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Lighthouse, The (SALT MODERN FICTION) Paperback – 15 Aug 2012

3.4 out of 5 stars 157 customer reviews

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Product details

  • Paperback: 192 pages
  • Publisher: SALT PUBLISHING (15 Aug. 2012)
  • Language: English
  • ISBN-10: 1907773177
  • ISBN-13: 978-1907773174
  • Product Dimensions: 12.9 x 1.1 x 19.8 cm
  • Average Customer Review: 3.4 out of 5 stars  See all reviews (157 customer reviews)
  • Amazon Bestsellers Rank: 199,036 in Books (See Top 100 in Books)
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Product Description

Review

A haunting and accomplished novel.--Katy Guest "The Independent on Sunday "

It is this accumulation of the quotidian, in prose as tight as Magnus Mills's, which lends Moore's book its standout nature, and brings the novel to its ambiguous, thrilling end.--Philip Womack "The Telegraph "

This is powerful writing likely to shine in your memory for a long time.--Emily Cleaver "LITRO Magazine "

No surprise that this quietly startling novel won column inches when it landed on the Man Booker Prize longlist. After all, it's a slender debut released by a tiny independent publisher. Don't mistake The Lighthouse for an underdog, though. For starters, it's far too assured ... Though sparely told, the novel's simple-seeming narrative has the density of far longer work. People and places are intricately evoked with a forensic feel for mood. It's title becomes a recurring motif, from the Morse code torch flashes of Futh's boyhood to the lighthouse-shaped silver perfume case that he carries in his pocket, history filling the void left by its missing vial of scent. Warnings are emitted, too - by Futh's anxious aunt and an intense man he meets on the ferry. It all stokes a sense of ominousness that makes the denouement not a bit less shocking.--Hephzibah Anderson "The Daily Mail "

This is an incredibly powerful, sad story. A beautiful, if austere book. And an amazingly talented writer. If it is a first novel, I guess it will not be the last because this is the kind of writing that is here to stay...--Josephine Huys "Amazon.co.uk "

The Lighthouse looks simple but isn't, refusing to unscramble what seems a bleak moral about the hazards of reproduction, in the widest sense. Small wonder that it stood up to the crash-testing of a prize jury's reading and rereading. One of the year's 12 best novels? I can believe it.--Anthony Cummins "The Observer "

In The Lighthouse Alison Moore has created an unsettling, seemingly becalmed but oddly sensual, and entirely excellent novel.--Alan Bowden "Words of Mercury "

Alison Moore's debut novel has all the assurance of a veteran, a strong contender for the prize, its sense of despair will either be its making or its undoing: 9/10.--Roz Davison "Don't Read That Read This "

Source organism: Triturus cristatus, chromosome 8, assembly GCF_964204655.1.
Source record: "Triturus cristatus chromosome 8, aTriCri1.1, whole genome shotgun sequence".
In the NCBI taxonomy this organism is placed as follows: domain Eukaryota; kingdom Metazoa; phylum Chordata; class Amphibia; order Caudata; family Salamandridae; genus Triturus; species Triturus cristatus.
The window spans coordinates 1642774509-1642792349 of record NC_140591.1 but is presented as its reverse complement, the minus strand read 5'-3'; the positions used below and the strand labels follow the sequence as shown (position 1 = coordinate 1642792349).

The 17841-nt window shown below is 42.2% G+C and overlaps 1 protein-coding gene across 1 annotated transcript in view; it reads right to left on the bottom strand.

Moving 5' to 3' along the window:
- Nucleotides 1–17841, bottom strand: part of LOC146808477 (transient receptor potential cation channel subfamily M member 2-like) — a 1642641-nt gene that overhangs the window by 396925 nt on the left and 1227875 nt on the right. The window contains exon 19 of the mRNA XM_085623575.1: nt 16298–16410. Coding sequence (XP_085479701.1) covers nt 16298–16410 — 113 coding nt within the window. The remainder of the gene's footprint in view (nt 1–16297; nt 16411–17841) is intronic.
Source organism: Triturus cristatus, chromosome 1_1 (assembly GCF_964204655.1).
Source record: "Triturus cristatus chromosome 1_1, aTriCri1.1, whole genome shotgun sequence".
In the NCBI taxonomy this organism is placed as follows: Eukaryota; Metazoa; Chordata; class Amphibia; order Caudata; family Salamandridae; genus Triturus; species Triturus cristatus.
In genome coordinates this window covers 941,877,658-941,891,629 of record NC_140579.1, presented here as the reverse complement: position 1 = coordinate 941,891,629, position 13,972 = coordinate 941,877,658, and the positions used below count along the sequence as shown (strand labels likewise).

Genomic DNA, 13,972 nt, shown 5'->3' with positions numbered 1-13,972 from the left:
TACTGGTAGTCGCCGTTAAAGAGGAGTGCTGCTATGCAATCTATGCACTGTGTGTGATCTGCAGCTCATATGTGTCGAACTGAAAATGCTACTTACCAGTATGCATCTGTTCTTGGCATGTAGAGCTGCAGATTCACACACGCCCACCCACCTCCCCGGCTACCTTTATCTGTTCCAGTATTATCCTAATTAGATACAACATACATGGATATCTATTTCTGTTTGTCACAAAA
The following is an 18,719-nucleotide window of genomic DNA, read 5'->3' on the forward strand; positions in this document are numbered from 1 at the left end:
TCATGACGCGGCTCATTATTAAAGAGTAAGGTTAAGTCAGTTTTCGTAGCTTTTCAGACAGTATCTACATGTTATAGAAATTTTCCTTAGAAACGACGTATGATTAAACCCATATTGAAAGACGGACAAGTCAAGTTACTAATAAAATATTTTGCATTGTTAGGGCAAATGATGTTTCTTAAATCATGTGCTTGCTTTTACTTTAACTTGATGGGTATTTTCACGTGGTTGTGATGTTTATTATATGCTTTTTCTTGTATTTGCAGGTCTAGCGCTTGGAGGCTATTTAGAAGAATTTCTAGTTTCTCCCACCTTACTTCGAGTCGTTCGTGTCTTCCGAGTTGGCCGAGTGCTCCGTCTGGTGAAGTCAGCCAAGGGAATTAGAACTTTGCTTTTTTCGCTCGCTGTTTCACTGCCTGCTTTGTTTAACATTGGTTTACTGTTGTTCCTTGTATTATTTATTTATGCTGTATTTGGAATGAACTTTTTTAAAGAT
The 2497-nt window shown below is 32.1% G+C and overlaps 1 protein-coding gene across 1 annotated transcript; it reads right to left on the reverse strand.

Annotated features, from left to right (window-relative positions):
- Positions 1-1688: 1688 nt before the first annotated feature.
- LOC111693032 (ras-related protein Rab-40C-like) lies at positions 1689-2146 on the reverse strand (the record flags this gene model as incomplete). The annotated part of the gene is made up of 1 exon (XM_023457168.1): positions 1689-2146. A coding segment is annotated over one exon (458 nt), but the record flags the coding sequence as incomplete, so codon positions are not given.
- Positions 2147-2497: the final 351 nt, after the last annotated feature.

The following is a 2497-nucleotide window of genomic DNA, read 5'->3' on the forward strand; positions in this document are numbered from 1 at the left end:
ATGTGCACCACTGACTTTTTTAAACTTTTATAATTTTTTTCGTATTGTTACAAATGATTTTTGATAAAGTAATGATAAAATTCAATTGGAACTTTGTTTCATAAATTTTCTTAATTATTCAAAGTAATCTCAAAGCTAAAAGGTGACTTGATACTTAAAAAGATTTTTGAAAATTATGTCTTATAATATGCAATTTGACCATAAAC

Moore's writing has a superb sense of the weight of memory.--Kate Saunders "The Times "

Ultimately, what drew me into this bleak tale of sorrow and abandonment was the quality of the writing - so taut and economical it even looked different on the page somehow - and so effective in creating a mounting sense of menace and unease. It never flinches.--Isabel Costello "On the literary sofa "

Alison Moore's writing is exquisite, the prose simple and powerful, but it's the use of imagery which really marks it out as something special.--Sue Magee "The Bookbag "

The Lighthouse is a stunning book. Read it. Then read it again.--Zoe King "Amazon.co.uk "

The Lighthouse is a spare, slim novel that explores grief and loss, the patterns in the way we are hurt and hurt others, and the childlike helplessness we feel as we suffer rejection and abandonment. It explores the central question about leaving and being left: even when it feels inevitable, why does it hurt so much, and why is this particular kind of numbness so repellent to others? The brutal ending continues to shock after several re-readings.--Jenn Ashworth "The Guardian "

This is a book that might have vanished had it not been picked up by the Booker judges. It deserves to be read, and reread. No laughs, no levity, just a beautiful, sad, overripe tale that lingers in the mind.--Isabel Berwick "Financial Times "

What must have gone some way to earning The Lighthouse a place on the longlist, though, is the admirable simplicity of Moore's prose. Like Futh, its without flourishes, yet beneath its outward straightforwardness lies a hauntingly complex exploration of the recurring patterns that life inevitably follows, often as a consequence of one's past.--Francesca Angelini "The Sunday Times "

About the Author

Alison Moore's first novel, The Lighthouse, was shortlisted for the Man Booker Prize and the National Book Awards (New Writer of the Year), winning the McKitterick Prize. Both The Lighthouse and her second novel, He Wants, were Observer Books of the Year. Her shorter fiction has been included in Best British Short Stories and Best British Horror anthologies, broadcast on BBC Radio 4 Extra and collected in The Pre-War House and Other Stories. Born in Manchester in 1971, she lives near Nottingham with her husband Dan and son Arthur.


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Customer Reviews

Top Customer Reviews

Format: Paperback Verified Purchase
The book was quite promising at the beginning. The writing style is very detailed and clear. The present tense for the actual journey he is undertaking is contrasted against the past tense for his back story, and this is done very well. However, the book is written throughout in very close focus, which gets a little wearisome after a while. The observation of minute details, which at first impresses for the expertise behind it, becomes wearying and relentless after a while.